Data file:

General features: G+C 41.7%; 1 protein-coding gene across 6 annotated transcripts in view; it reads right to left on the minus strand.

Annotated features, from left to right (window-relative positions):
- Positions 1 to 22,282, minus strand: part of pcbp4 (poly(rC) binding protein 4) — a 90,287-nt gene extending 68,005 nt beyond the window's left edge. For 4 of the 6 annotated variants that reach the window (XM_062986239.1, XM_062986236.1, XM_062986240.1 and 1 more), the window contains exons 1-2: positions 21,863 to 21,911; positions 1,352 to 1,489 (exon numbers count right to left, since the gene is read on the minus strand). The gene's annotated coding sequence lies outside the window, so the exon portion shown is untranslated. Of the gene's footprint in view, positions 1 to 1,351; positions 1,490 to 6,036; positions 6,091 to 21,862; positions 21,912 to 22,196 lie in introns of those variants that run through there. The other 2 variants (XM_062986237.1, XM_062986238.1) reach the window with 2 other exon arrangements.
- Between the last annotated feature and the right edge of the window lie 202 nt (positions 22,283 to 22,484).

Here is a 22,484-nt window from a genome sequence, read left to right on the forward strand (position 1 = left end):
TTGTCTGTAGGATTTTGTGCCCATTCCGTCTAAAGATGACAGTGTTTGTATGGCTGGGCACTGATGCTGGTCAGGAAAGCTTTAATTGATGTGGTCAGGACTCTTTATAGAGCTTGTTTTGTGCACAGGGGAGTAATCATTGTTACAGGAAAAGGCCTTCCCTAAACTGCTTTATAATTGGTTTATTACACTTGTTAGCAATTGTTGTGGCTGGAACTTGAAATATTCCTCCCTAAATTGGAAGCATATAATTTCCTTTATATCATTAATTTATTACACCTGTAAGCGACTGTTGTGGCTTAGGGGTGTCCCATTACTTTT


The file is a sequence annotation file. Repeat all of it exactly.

General features: G+C 41.7%; 1 protein-coding gene across 6 annotated transcripts in view; it reads right to left on the minus strand.

Annotated features, from left to right (window-relative positions):
- Positions 1 to 22,282, minus strand: part of pcbp4 (poly(rC) binding protein 4) — a 90,287-nt gene extending 68,005 nt beyond the window's left edge. For 4 of the 6 annotated variants that reach the window (XM_062986239.1, XM_062986236.1, XM_062986240.1 and 1 more), the window contains exons 1-2: positions 21,863 to 21,911; positions 1,352 to 1,489 (exon numbers count right to left, since the gene is read on the minus strand). The gene's annotated coding sequence lies outside the window, so the exon portion shown is untranslated. Of the gene's footprint in view, positions 1 to 1,351; positions 1,490 to 6,036; positions 6,091 to 21,862; positions 21,912 to 22,196 lie in introns of those variants that run through there. The other 2 variants (XM_062986237.1, XM_062986238.1) reach the window with 2 other exon arrangements.
- Between the last annotated feature and the right edge of the window lie 202 nt (positions 22,283 to 22,484).

Here is a 22,484-nt window from a genome sequence, read left to right on the forward strand (position 1 = left end):
TTGTCTGTAGGATTTTGTGCCCATTCCGTCTAAAGATGACAGTGTTTGTATGGCTGGGCACTGATGCTGGTCAGGAAAGCTTTAATTGATGTGGTCAGGACTCTTTATAGAGCTTGTTTTGTGCACAGGGGAGTAATCATTGTTACAGGAAAAGGCCTTCCCTAAACTGCTTTATAATTGGTTTATTACACTTGTTAGCAATTGTTGTGGCTGGAACTTGAAATATTCCTCCCTAAATTGGAAGCATATAATTTCCTTTATATCATTAATTTATTACACCTGTAAGCGACTGTTGTGGCTTAGGGGTGTCCCATTACTTTT